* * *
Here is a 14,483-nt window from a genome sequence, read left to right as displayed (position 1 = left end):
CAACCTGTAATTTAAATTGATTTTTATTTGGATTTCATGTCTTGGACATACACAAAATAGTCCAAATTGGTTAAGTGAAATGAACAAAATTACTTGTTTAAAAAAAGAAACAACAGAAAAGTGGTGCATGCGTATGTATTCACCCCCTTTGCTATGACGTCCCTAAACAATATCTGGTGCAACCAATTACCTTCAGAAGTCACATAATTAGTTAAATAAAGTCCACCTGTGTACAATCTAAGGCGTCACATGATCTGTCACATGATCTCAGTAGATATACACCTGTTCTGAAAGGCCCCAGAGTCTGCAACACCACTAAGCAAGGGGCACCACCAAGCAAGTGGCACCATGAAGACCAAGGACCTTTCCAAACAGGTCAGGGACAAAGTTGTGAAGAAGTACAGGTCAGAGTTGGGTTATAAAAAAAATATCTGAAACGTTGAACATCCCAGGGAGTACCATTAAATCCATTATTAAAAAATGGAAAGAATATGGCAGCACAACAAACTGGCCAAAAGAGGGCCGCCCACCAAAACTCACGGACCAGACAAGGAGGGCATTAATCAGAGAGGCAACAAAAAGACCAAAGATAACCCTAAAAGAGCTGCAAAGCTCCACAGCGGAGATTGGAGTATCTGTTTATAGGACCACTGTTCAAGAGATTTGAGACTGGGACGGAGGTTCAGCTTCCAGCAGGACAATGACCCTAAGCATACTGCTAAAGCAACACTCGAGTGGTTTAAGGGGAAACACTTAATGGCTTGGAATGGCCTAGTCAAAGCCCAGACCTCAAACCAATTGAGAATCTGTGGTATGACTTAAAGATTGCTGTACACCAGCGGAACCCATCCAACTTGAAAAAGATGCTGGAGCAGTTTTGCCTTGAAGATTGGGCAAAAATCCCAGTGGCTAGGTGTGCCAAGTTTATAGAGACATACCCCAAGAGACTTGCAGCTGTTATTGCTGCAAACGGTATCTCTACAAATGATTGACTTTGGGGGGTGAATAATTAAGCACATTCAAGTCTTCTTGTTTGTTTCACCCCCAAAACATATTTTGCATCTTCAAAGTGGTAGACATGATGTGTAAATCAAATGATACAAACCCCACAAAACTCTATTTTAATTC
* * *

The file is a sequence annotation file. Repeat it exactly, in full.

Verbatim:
Here is a 14,483-nt window from a genome sequence, read left to right as displayed (position 1 = left end):
CAACCTGTAATTTAAATTGATTTTTATTTGGATTTCATGTCTTGGACATACACAAAATAGTCCAAATTGGTTAAGTGAAATGAACAAAATTACTTGTTTAAAAAAAGAAACAACAGAAAAGTGGTGCATGCGTATGTATTCACCCCCTTTGCTATGACGTCCCTAAACAATATCTGGTGCAACCAATTACCTTCAGAAGTCACATAATTAGTTAAATAAAGTCCACCTGTGTACAATCTAAGGCGTCACATGATCTGTCACATGATCTCAGTAGATATACACCTGTTCTGAAAGGCCCCAGAGTCTGCAACACCACTAAGCAAGGGGCACCACCAAGCAAGTGGCACCATGAAGACCAAGGACCTTTCCAAACAGGTCAGGGACAAAGTTGTGAAGAAGTACAGGTCAGAGTTGGGTTATAAAAAAAATATCTGAAACGTTGAACATCCCAGGGAGTACCATTAAATCCATTATTAAAAAATGGAAAGAATATGGCAGCACAACAAACTGGCCAAAAGAGGGCCGCCCACCAAAACTCACGGACCAGACAAGGAGGGCATTAATCAGAGAGGCAACAAAAAGACCAAAGATAACCCTAAAAGAGCTGCAAAGCTCCACAGCGGAGATTGGAGTATCTGTTTATAGGACCACTGTTCAAGAGATTTGAGACTGGGACGGAGGTTCAGCTTCCAGCAGGACAATGACCCTAAGCATACTGCTAAAGCAACACTCGAGTGGTTTAAGGGGAAACACTTAATGGCTTGGAATGGCCTAGTCAAAGCCCAGACCTCAAACCAATTGAGAATCTGTGGTATGACTTAAAGATTGCTGTACACCAGCGGAACCCATCCAACTTGAAAAAGATGCTGGAGCAGTTTTGCCTTGAAGATTGGGCAAAAATCCCAGTGGCTAGGTGTGCCAAGTTTATAGAGACATACCCCAAGAGACTTGCAGCTGTTATTGCTGCAAACGGTATCTCTACAAATGATTGACTTTGGGGGGTGAATAATTAAGCACATTCAAGTCTTCTTGTTTGTTTCACCCCCAAAACATATTTTGCATCTTCAAAGTGGTAGACATGATGTGTAAATCAAATGATACAAACCCCACAAAACTCTATTTTAATTC